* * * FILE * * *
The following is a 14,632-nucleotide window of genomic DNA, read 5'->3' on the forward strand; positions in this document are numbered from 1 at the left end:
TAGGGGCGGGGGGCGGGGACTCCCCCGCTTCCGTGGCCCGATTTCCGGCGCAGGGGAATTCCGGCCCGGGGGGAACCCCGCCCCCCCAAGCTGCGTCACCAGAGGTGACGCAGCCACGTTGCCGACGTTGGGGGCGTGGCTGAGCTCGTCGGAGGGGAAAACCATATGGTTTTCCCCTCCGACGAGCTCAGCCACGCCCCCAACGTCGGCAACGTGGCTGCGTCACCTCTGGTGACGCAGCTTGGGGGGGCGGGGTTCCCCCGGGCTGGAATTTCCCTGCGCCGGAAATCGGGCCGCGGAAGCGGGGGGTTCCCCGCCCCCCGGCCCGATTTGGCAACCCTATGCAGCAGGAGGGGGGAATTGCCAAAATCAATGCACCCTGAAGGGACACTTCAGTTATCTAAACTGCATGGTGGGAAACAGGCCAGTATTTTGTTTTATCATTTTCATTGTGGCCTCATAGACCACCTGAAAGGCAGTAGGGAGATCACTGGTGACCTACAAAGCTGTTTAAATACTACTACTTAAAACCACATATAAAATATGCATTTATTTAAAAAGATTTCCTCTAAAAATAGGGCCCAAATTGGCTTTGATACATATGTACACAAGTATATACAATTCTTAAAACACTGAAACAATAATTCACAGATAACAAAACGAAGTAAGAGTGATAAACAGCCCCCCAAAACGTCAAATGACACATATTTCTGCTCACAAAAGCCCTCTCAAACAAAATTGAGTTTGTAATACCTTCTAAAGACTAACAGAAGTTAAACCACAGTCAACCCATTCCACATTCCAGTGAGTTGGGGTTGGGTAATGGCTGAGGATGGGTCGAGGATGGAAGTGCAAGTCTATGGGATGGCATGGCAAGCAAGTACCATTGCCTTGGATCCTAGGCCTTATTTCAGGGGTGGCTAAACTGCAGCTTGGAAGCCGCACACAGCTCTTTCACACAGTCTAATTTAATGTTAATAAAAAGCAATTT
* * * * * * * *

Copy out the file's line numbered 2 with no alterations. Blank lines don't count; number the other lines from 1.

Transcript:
TAGGGGCGGGGGGCGGGGACTCCCCCGCTTCCGTGGCCCGATTTCCGGCGCAGGGGAATTCCGGCCCGGGGGGAACCCCGCCCCCCCAAGCTGCGTCACCAGAGGTGACGCAGCCACGTTGCCGACGTTGGGGGCGTGGCTGAGCTCGTCGGAGGGGAAAACCATATGGTTTTCCCCTCCGACGAGCTCAGCCACGCCCCCAACGTCGGCAACGTGGCTGCGTCACCTCTGGTGACGCAGCTTGGGGGGGCGGGGTTCCCCCGGGCTGGAATTTCCCTGCGCCGGAAATCGGGCCGCGGAAGCGGGGGGTTCCCCGCCCCCCGGCCCGATTTGGCAACCCTATGCAGCAGGAGGGGGGAATTGCCAAAATCAATGCACCCTGAAGGGACACTTCAGTTATCTAAACTGCATGGTGGGAAACAGGCCAGTATTTTGTTTTATCATTTTCATTGTGGCCTCATAGACCACCTGAAAGGCAGTAGGGAGATCACTGGTGACCTACAAAGCTGTTTAAATACTACTACTTAAAACCACATATAAAATATGCATTTATTTAAAAAGATTTCCTCTAAAAATAGGGCCCAAATTGGCTTTGATACATATGTACACAAGTATATACAATTCTTAAAACACTGAAACAATAATTCACAGATAACAAAACGAAGTAAGAGTGATAAACAGCCCCCCAAAACGTCAAATGACACATATTTCTGCTCACAAAAGCCCTCTCAAACAAAATTGAGTTTGTAATACCTTCTAAAGACTAACAGAAGTTAAACCACAGTCAACCCATTCCACATTCCAGTGAGTTGGGGTTGGGTAATGGCTGAGGATGGGTCGAGGATGGAAGTGCAAGTCTATGGGATGGCATGGCAAGCAAGTACCATTGCCTTGGATCCTAGGCCTTATTTCAGGGGTGGCTAAACTGCAGCTTGGAAGCCGCACACAGCTCTTTCACACAGTCTAATTTAATGTTAATAAAAAGCAATTT